I am constantly telling my students that writing is not just an art, it’s a practice. However, I don’t spend time to talk about how active that philosophy is in my own life. While this is mostly because time simply isn’t forgiving and there is a lot of material to cover, I’ve been thinking about adding my CV/work to Blackboard. I’m not sure if this will give validity to my teaching, but it will at least be evidence that I “practice what I preach.” But then, do I? It’s been a little over a year since I’ve been actively working on a literary analysis or literary based research. That doesn’t mean I haven’t been writing; I do regularly-ish contribute to Tropics of Meta (mainly as a review of books; the link takes you to the latest one) and I have created many, many teaching resources for my courses. I am an active blogger on a personal site. But what does that mean? In a growing digital age, can active blogger substitute for active writing? What does it mean that the institution where I am employed requires students to interact via Blackboard, a digital learning environment, but also demands formal papers? What would be the most effective way to marry an informal, vastly unorganized digital forum with the old standards of the word document paper? For my part, I think it comes down to effectively teaching students about audience.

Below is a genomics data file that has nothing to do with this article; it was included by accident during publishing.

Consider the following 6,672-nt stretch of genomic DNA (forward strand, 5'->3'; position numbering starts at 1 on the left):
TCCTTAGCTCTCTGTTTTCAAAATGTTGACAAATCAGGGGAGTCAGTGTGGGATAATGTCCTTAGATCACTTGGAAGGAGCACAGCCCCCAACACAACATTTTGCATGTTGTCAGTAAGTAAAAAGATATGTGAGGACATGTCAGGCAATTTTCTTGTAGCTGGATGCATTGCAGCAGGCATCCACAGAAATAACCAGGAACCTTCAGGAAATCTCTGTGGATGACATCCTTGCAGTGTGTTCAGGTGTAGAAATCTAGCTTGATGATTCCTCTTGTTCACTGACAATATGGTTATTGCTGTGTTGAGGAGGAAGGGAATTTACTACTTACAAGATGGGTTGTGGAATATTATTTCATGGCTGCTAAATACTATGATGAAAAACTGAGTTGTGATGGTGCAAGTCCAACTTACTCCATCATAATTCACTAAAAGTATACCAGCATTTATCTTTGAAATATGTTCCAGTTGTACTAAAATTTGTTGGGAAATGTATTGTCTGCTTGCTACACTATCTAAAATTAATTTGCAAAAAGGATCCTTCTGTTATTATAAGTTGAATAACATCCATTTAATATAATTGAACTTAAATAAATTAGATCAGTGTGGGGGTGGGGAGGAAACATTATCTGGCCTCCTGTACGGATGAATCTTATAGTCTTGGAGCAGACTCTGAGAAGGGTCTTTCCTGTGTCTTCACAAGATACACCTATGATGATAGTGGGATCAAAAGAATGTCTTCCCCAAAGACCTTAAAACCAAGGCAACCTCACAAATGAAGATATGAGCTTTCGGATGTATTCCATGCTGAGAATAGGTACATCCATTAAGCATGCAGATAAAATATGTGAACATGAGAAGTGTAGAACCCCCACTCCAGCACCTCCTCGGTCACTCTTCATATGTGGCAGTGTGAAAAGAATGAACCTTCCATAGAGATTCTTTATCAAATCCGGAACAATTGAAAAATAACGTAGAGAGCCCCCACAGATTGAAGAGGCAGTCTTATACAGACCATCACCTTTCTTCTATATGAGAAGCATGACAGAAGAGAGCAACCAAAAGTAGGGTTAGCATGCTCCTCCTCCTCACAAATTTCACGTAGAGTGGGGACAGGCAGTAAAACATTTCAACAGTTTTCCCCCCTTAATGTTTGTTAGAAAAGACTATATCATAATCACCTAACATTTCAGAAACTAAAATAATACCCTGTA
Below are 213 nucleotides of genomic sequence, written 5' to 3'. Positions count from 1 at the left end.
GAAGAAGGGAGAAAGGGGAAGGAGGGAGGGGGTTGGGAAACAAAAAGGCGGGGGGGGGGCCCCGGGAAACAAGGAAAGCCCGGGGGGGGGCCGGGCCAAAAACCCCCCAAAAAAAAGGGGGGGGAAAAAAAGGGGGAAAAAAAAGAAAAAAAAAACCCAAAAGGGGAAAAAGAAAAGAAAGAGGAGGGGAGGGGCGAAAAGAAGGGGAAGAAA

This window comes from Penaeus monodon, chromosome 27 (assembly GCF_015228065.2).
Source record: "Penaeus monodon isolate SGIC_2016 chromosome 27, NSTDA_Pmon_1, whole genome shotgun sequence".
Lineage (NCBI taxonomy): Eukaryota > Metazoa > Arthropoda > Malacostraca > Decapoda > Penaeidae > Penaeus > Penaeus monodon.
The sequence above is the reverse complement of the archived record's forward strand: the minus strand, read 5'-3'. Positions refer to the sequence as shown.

But I digress.
I do have an idea for an info-graphic. I’ll either have to redefine “active practitioner” or start working on some literary research.